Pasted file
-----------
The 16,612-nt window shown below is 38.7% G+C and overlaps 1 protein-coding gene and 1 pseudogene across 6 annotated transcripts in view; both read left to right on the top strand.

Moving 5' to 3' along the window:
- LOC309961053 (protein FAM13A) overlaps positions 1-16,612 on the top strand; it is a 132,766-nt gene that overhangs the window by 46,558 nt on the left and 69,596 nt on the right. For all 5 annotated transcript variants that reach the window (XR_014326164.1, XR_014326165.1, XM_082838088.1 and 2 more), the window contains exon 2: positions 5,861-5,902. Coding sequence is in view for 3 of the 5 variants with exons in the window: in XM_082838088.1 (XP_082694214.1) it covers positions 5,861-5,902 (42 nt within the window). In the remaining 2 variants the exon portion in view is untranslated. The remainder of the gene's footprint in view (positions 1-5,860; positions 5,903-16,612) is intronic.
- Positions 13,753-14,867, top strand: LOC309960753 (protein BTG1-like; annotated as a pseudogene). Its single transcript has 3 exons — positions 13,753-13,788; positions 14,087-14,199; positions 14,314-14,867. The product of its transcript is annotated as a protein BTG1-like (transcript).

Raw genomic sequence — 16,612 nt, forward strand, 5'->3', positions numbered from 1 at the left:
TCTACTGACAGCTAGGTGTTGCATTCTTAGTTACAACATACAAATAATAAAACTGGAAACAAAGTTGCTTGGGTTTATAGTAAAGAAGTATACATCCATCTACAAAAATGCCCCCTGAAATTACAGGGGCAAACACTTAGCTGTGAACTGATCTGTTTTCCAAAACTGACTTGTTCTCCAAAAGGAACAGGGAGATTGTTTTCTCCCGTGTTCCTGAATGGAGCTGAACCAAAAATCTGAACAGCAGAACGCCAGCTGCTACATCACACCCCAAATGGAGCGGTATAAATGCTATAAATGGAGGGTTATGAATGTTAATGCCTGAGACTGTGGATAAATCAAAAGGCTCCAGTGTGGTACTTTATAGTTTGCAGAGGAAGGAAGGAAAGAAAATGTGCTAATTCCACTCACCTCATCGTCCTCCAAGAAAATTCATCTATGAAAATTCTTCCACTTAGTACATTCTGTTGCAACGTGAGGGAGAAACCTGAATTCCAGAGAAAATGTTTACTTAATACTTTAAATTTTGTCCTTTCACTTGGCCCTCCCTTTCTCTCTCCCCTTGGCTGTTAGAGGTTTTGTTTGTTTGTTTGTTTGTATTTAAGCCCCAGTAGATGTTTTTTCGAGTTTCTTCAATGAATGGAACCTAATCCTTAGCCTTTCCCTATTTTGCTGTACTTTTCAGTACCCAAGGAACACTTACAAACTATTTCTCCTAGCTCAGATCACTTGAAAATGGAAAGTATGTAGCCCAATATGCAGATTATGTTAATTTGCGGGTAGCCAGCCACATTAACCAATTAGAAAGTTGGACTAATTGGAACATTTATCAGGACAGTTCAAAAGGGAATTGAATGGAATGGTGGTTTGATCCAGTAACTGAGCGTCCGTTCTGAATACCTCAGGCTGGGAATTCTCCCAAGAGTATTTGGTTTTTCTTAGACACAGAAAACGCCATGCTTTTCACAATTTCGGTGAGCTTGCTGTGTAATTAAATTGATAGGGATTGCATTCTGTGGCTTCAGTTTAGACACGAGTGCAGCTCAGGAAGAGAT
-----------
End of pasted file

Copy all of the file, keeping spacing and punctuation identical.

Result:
The 16,612-nt window shown below is 38.7% G+C and overlaps 1 protein-coding gene and 1 pseudogene across 6 annotated transcripts in view; both read left to right on the top strand.

Moving 5' to 3' along the window:
- LOC309961053 (protein FAM13A) overlaps positions 1-16,612 on the top strand; it is a 132,766-nt gene that overhangs the window by 46,558 nt on the left and 69,596 nt on the right. For all 5 annotated transcript variants that reach the window (XR_014326164.1, XR_014326165.1, XM_082838088.1 and 2 more), the window contains exon 2: positions 5,861-5,902. Coding sequence is in view for 3 of the 5 variants with exons in the window: in XM_082838088.1 (XP_082694214.1) it covers positions 5,861-5,902 (42 nt within the window). In the remaining 2 variants the exon portion in view is untranslated. The remainder of the gene's footprint in view (positions 1-5,860; positions 5,903-16,612) is intronic.
- Positions 13,753-14,867, top strand: LOC309960753 (protein BTG1-like; annotated as a pseudogene). Its single transcript has 3 exons — positions 13,753-13,788; positions 14,087-14,199; positions 14,314-14,867. The product of its transcript is annotated as a protein BTG1-like (transcript).

Raw genomic sequence — 16,612 nt, forward strand, 5'->3', positions numbered from 1 at the left:
TCTACTGACAGCTAGGTGTTGCATTCTTAGTTACAACATACAAATAATAAAACTGGAAACAAAGTTGCTTGGGTTTATAGTAAAGAAGTATACATCCATCTACAAAAATGCCCCCTGAAATTACAGGGGCAAACACTTAGCTGTGAACTGATCTGTTTTCCAAAACTGACTTGTTCTCCAAAAGGAACAGGGAGATTGTTTTCTCCCGTGTTCCTGAATGGAGCTGAACCAAAAATCTGAACAGCAGAACGCCAGCTGCTACATCACACCCCAAATGGAGCGGTATAAATGCTATAAATGGAGGGTTATGAATGTTAATGCCTGAGACTGTGGATAAATCAAAAGGCTCCAGTGTGGTACTTTATAGTTTGCAGAGGAAGGAAGGAAAGAAAATGTGCTAATTCCACTCACCTCATCGTCCTCCAAGAAAATTCATCTATGAAAATTCTTCCACTTAGTACATTCTGTTGCAACGTGAGGGAGAAACCTGAATTCCAGAGAAAATGTTTACTTAATACTTTAAATTTTGTCCTTTCACTTGGCCCTCCCTTTCTCTCTCCCCTTGGCTGTTAGAGGTTTTGTTTGTTTGTTTGTTTGTATTTAAGCCCCAGTAGATGTTTTTTCGAGTTTCTTCAATGAATGGAACCTAATCCTTAGCCTTTCCCTATTTTGCTGTACTTTTCAGTACCCAAGGAACACTTACAAACTATTTCTCCTAGCTCAGATCACTTGAAAATGGAAAGTATGTAGCCCAATATGCAGATTATGTTAATTTGCGGGTAGCCAGCCACATTAACCAATTAGAAAGTTGGACTAATTGGAACATTTATCAGGACAGTTCAAAAGGGAATTGAATGGAATGGTGGTTTGATCCAGTAACTGAGCGTCCGTTCTGAATACCTCAGGCTGGGAATTCTCCCAAGAGTATTTGGTTTTTCTTAGACACAGAAAACGCCATGCTTTTCACAATTTCGGTGAGCTTGCTGTGTAATTAAATTGATAGGGATTGCATTCTGTGGCTTCAGTTTAGACACGAGTGCAGCTCAGGAAGAGAT